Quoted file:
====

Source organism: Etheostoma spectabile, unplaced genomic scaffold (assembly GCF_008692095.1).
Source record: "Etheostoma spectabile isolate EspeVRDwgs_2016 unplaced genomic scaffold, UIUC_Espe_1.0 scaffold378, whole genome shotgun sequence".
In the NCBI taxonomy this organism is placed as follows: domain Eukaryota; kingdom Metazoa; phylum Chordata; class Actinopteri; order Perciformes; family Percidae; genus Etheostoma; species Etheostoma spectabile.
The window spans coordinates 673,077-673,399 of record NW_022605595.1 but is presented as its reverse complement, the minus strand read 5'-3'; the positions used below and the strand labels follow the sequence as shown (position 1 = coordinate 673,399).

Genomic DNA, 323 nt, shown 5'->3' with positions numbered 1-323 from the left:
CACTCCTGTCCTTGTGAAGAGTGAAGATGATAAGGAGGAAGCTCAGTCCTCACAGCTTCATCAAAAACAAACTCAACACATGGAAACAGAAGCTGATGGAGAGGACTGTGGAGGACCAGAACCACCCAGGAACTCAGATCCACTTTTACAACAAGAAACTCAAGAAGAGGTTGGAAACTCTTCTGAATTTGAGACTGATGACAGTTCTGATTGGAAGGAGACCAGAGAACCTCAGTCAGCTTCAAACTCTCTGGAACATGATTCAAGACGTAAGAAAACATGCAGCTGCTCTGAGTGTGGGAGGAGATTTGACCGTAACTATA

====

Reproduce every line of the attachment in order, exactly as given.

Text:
Source organism: Etheostoma spectabile, unplaced genomic scaffold (assembly GCF_008692095.1).
Source record: "Etheostoma spectabile isolate EspeVRDwgs_2016 unplaced genomic scaffold, UIUC_Espe_1.0 scaffold378, whole genome shotgun sequence".
In the NCBI taxonomy this organism is placed as follows: domain Eukaryota; kingdom Metazoa; phylum Chordata; class Actinopteri; order Perciformes; family Percidae; genus Etheostoma; species Etheostoma spectabile.
The window spans coordinates 673,077-673,399 of record NW_022605595.1 but is presented as its reverse complement, the minus strand read 5'-3'; the positions used below and the strand labels follow the sequence as shown (position 1 = coordinate 673,399).

Genomic DNA, 323 nt, shown 5'->3' with positions numbered 1-323 from the left:
CACTCCTGTCCTTGTGAAGAGTGAAGATGATAAGGAGGAAGCTCAGTCCTCACAGCTTCATCAAAAACAAACTCAACACATGGAAACAGAAGCTGATGGAGAGGACTGTGGAGGACCAGAACCACCCAGGAACTCAGATCCACTTTTACAACAAGAAACTCAAGAAGAGGTTGGAAACTCTTCTGAATTTGAGACTGATGACAGTTCTGATTGGAAGGAGACCAGAGAACCTCAGTCAGCTTCAAACTCTCTGGAACATGATTCAAGACGTAAGAAAACATGCAGCTGCTCTGAGTGTGGGAGGAGATTTGACCGTAACTATA